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Community-supported agriculture (CSA) is a widely-used approach for farmers to sell directly to consumers. We used the product, place, price, and promotion (4P) marketing mix framework to examine characteristics that help farms offering CSA maintain member satisfaction and thus competitiveness. We conducted semi-structured interviews with 20 CSA members and 24 CSA farmers in four states. CSA members additionally completed a modified choice experiment. Qualitative data were coded iteratively, and choice experiment data were summarized and compared across scenarios. CSA members and farmers were motivated by a range of personal, social, environmental, and economic objectives. Members favored high-quality staple vegetables (e.g., lettuce, green beans), ideally produced organically. Trust and a sense of personal connection with the farmer comprised part of the "value added" of CSA participation. Time and location of share pick-up were very important; thus, farmers tried to offer convenient sites or an enriched pick-up experience. Small changes in price appeared unlikely to impact participation among current members. Social networks and word-of-mouth were powerful for marketing, but may limit the ability to reach diverse populations. Future research should examine the ability of CSAs to meet the needs of those who do not currently participate.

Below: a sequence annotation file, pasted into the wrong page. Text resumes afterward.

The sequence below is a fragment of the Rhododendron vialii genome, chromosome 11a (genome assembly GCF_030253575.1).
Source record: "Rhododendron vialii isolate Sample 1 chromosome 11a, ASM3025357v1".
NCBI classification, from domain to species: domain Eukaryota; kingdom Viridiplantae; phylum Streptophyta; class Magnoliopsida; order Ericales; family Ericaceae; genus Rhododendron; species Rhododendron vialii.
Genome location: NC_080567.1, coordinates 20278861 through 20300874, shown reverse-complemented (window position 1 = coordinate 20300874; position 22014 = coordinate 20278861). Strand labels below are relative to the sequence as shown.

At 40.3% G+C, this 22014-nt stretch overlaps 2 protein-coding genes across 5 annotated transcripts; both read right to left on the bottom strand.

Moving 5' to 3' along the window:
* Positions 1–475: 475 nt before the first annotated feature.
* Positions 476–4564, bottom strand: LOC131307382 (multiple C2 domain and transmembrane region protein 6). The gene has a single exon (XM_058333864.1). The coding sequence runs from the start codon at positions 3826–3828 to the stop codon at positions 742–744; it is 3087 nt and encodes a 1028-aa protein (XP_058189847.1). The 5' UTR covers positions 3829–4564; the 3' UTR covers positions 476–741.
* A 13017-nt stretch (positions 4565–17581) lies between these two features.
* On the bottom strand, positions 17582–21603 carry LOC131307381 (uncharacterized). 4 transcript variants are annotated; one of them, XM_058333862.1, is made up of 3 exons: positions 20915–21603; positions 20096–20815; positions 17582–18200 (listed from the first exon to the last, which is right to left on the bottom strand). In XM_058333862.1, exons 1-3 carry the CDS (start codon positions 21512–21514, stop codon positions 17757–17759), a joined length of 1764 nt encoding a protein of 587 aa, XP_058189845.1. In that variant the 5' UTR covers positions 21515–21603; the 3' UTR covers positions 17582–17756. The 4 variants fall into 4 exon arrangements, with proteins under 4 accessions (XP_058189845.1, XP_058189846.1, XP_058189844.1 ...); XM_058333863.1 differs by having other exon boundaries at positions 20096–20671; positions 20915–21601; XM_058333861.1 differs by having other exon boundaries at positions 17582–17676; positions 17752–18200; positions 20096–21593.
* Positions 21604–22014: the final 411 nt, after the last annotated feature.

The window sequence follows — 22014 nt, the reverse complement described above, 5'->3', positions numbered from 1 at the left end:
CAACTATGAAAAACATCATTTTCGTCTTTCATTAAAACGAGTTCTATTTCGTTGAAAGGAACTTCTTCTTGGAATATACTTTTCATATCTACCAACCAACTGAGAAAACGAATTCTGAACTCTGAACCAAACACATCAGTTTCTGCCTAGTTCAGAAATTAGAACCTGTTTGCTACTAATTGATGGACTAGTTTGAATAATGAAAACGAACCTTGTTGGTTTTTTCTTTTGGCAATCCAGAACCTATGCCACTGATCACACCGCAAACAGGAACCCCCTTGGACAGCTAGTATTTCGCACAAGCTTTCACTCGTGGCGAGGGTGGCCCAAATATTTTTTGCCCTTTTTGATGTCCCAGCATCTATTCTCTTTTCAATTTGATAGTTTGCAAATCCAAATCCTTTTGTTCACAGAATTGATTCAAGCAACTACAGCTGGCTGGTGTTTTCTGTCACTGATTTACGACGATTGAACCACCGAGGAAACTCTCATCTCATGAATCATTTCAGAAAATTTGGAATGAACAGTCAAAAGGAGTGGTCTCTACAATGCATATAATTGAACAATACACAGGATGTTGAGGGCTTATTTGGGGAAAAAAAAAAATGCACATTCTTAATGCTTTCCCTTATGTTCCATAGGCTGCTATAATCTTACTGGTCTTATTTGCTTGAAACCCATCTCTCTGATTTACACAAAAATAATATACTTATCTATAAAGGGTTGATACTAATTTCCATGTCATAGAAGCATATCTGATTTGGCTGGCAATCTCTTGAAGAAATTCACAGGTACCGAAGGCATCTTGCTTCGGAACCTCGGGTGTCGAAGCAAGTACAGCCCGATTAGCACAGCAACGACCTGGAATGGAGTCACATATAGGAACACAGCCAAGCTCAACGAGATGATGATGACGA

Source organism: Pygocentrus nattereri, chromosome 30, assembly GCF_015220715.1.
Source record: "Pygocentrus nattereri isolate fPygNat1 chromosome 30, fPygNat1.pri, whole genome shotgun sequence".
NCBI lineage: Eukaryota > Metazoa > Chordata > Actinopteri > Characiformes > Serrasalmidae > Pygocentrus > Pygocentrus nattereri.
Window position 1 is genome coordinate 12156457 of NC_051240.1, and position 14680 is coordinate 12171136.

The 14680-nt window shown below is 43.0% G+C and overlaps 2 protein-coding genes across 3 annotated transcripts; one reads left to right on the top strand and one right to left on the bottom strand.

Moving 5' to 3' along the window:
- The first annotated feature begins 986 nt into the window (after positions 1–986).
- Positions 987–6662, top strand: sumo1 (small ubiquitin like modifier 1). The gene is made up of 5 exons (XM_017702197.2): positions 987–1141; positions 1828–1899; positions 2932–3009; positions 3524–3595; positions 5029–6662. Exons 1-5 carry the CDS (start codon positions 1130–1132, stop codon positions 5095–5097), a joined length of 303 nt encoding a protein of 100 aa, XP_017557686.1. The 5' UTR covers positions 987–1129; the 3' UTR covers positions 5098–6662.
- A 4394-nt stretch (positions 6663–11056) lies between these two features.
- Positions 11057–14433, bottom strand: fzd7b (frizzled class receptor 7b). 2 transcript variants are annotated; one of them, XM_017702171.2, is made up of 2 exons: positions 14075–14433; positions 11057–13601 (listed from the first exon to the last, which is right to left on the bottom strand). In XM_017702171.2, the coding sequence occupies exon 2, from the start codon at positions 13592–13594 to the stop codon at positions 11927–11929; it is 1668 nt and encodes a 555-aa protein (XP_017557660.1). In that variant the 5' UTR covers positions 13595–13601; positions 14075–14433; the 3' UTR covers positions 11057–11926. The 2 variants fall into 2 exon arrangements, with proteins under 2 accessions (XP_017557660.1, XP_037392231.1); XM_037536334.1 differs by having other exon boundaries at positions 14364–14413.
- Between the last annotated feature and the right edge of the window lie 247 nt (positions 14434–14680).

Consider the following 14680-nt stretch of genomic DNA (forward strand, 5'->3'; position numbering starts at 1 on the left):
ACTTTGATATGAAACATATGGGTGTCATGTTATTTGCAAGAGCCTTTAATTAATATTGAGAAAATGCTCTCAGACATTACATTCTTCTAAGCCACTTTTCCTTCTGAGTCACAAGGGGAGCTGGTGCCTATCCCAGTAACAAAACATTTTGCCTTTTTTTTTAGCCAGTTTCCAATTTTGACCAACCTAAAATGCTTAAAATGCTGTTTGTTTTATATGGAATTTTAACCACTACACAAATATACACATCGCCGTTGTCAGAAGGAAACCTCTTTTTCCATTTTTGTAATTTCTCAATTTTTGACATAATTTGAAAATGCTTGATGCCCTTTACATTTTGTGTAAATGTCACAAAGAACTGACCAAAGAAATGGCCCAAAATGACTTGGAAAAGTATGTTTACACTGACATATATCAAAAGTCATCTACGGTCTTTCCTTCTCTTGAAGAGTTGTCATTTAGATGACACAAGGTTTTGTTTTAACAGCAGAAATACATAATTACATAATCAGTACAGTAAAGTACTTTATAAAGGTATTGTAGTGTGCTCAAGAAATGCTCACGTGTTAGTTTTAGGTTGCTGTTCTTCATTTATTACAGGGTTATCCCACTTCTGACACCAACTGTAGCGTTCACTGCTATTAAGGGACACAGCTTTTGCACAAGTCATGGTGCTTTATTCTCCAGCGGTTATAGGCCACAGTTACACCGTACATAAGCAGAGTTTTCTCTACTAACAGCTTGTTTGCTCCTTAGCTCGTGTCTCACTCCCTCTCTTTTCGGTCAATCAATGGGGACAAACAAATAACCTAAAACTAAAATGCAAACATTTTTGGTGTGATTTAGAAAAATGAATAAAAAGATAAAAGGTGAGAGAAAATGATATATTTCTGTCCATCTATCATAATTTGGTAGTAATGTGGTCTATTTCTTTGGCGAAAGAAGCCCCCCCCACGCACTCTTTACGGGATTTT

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Creative Commons Attribution 4.0 International License
This work is licensed under a Creative Commons Attribution 4.0 International License.

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